Oprah Winfrey Network struggles to entice viewers

Industry watchers wonder what's next for the Oprah Winfrey Network after a week of shake-ups.

Industry-watchers say better programming, more Oprah needed

Talk-show host Oprah Winfrey greets her half-sister Patricia on an episode of The Oprah Winfrey Show from January 2011. (George Burns/Harpo Productions/Associated Press)

After a tumultuous week at the Oprah Winfrey Network that included layoffs and the cancellation of The Rosie Show, industry watchers are wondering what’s next for the beleaguered network.

On Monday, OWN announced it would cut 20 per cent of its staff — 30 people — in order to restructure the New York and Los Angeles offices. AP reported that it was a move intended to cut down on duplication between Harpo Inc. and Discovery Communications, which are partners in the venture.

"As CEO, I have a responsibility to chart the course for long-term success for the network. To wholly achieve that long-term success, this was a necessary next step," Oprah Winfrey said in a statement.

The previous Friday, the network reported that it was cancelling  Rosie O’Donnell’s talk show. Ratings were at issue, as the show only had about 200,000 viewers a night, according to the New York Times.

The network launched in January 2011, and by May its CEO, Christina Norman was dismissed and Winfrey stepped into the role. Ratings have been short of the network's targets; the high point was in mid-March when Winfrey interviewed Whitney Houston’s daughter Bobbi Kristina, which garnered 3.5 million viewers.

In Canada, the station is carried by Corus Entertainment.

Industry watchers say content is the problem

Ramin Setoodeh, a senior writer at Newsweek, says the Oprah brand had been extremely strong throughout her career, but lack of a strong executive team hobbled the network. 

He added the content is not reflective of the current tastes of the television audience.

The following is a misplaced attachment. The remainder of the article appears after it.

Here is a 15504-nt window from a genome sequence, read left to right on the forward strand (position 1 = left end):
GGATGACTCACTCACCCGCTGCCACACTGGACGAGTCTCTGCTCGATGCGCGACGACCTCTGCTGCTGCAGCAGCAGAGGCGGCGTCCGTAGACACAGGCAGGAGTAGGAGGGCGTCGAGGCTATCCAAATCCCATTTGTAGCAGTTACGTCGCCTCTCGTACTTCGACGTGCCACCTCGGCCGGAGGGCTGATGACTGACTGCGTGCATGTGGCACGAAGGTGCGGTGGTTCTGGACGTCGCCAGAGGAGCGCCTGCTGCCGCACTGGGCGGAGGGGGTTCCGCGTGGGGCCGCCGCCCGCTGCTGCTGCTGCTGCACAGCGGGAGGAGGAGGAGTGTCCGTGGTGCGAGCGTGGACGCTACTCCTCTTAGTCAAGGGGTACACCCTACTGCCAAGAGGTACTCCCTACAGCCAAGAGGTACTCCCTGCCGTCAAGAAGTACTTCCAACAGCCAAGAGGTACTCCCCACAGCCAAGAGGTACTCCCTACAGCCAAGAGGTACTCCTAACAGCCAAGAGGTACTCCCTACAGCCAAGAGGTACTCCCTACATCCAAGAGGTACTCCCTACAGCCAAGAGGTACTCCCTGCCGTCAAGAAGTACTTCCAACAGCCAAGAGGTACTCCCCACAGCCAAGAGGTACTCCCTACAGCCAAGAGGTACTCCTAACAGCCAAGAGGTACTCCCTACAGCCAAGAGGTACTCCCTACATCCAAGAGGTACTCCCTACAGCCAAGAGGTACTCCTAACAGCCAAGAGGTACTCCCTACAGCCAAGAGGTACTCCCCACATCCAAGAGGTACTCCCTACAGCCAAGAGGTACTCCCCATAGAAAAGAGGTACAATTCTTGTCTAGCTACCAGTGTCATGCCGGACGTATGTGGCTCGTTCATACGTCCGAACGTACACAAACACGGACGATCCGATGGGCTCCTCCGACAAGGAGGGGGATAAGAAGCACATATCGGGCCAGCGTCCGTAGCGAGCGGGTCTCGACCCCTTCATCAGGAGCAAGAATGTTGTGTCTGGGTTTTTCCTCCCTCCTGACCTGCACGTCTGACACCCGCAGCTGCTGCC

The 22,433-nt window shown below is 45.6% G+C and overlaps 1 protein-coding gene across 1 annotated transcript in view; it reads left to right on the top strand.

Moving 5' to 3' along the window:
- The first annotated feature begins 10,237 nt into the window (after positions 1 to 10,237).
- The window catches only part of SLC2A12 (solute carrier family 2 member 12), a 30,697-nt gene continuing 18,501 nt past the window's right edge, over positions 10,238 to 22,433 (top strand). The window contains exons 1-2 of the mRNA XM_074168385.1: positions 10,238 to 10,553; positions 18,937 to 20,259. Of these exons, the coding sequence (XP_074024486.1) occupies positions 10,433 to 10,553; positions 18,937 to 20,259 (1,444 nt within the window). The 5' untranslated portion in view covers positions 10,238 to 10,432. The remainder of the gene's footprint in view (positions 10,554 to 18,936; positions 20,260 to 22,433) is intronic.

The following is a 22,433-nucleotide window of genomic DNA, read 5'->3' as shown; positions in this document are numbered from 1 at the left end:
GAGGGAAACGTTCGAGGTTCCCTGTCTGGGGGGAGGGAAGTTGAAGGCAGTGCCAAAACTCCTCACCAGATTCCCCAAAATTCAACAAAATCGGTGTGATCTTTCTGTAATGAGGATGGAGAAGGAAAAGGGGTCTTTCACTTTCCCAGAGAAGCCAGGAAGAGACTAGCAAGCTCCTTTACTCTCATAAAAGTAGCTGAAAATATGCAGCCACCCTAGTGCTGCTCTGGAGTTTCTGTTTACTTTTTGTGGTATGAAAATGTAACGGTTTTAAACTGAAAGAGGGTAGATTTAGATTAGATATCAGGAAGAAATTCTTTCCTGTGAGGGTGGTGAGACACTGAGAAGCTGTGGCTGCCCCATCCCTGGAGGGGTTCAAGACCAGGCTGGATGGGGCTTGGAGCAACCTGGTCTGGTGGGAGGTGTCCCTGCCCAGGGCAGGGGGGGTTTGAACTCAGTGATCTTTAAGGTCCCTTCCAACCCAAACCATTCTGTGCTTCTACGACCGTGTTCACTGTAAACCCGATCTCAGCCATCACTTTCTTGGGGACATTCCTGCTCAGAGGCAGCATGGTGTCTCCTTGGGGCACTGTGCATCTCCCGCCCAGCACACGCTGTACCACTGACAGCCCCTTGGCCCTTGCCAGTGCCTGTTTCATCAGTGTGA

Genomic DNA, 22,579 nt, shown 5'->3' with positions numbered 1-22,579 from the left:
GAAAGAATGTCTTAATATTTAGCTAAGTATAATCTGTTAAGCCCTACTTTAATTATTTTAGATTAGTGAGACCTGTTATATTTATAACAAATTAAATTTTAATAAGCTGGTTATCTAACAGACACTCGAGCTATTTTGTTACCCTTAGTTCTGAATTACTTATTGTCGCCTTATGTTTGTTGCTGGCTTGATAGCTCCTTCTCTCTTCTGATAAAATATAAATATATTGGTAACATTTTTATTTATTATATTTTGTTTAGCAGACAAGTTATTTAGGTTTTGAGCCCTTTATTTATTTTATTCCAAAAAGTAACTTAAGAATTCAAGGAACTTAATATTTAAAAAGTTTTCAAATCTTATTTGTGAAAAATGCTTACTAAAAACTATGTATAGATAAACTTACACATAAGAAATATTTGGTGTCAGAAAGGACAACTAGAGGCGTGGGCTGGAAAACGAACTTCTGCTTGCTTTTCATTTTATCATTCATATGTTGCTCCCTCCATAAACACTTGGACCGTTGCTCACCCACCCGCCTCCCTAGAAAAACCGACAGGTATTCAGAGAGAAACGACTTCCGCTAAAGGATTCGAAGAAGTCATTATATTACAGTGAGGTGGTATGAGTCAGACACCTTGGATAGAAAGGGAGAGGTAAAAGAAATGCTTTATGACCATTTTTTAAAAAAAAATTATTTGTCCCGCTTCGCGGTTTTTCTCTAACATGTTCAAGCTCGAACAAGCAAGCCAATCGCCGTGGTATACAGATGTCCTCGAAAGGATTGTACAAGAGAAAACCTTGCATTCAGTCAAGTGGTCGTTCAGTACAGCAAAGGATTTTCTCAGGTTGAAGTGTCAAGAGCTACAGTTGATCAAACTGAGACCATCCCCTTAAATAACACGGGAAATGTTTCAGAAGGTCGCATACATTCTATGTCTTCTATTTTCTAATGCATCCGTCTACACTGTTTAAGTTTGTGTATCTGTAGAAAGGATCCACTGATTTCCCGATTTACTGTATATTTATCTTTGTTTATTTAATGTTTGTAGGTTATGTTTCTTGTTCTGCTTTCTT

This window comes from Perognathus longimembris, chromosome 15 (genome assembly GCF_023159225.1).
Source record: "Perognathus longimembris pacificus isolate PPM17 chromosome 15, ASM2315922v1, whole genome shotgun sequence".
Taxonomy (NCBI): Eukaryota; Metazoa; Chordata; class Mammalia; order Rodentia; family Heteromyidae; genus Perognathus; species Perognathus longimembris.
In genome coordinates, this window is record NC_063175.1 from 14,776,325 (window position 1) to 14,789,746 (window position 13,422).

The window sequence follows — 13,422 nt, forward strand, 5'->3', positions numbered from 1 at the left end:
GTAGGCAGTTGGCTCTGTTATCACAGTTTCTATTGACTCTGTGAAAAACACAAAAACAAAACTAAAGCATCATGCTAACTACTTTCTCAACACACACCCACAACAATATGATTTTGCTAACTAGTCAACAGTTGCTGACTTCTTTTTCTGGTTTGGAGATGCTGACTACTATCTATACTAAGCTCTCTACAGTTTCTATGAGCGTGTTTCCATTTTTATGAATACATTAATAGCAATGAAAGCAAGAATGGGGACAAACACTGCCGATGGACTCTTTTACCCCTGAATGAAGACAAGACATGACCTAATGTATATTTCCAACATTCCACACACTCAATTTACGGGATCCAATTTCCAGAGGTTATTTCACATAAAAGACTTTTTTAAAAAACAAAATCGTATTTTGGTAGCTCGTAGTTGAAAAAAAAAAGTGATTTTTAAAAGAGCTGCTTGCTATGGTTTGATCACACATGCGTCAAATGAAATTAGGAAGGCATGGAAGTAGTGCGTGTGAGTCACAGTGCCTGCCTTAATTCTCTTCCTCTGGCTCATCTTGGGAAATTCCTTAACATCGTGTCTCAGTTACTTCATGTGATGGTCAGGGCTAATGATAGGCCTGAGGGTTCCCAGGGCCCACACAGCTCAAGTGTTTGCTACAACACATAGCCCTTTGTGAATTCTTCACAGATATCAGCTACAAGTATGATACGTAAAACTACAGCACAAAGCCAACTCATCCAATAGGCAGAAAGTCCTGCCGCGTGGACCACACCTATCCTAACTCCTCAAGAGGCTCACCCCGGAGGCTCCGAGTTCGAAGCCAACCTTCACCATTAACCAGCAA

"I think the biggest problem with the network is that it feels kind of outdated. It feels kind of like something out of the 90s. It’s supposed to be uplifting and inspirational, but that’s not what TV is about anymore. We’re more interested in watching people throwing things, in pulling each other’s hair, in calling each other names, so this whole idea of an entire network based on uplifting inspirational programming, I just don’t think it’s sitting with viewers," he said.

Arlene Dickinson is the owner of Venture Communications, and a Dragon on CBC’s Dragon’s Den.  Dickinson  says OWN  failed to read the Canadian market appropriately and has also fumbled an opportunity to innovate in the social media sphere, although Winfrey is on Twitter.

"This is a woman who could be completely owning and delivering great content through social media and she just is on the outskirts of it. She's not doing as great a job at that as I think she needs to be," she told CBC News.

Stay tuned

Yet, "my sense is that Oprah is not down for the count," she says.

Last month Discovery CEO David Zaslav told analysts that significant funding will be added to the network, and that it doesn’t expect a profit for at least two years, the Associated Press reported.  Discovery has invested $312 million US to date.

With files from Associated Press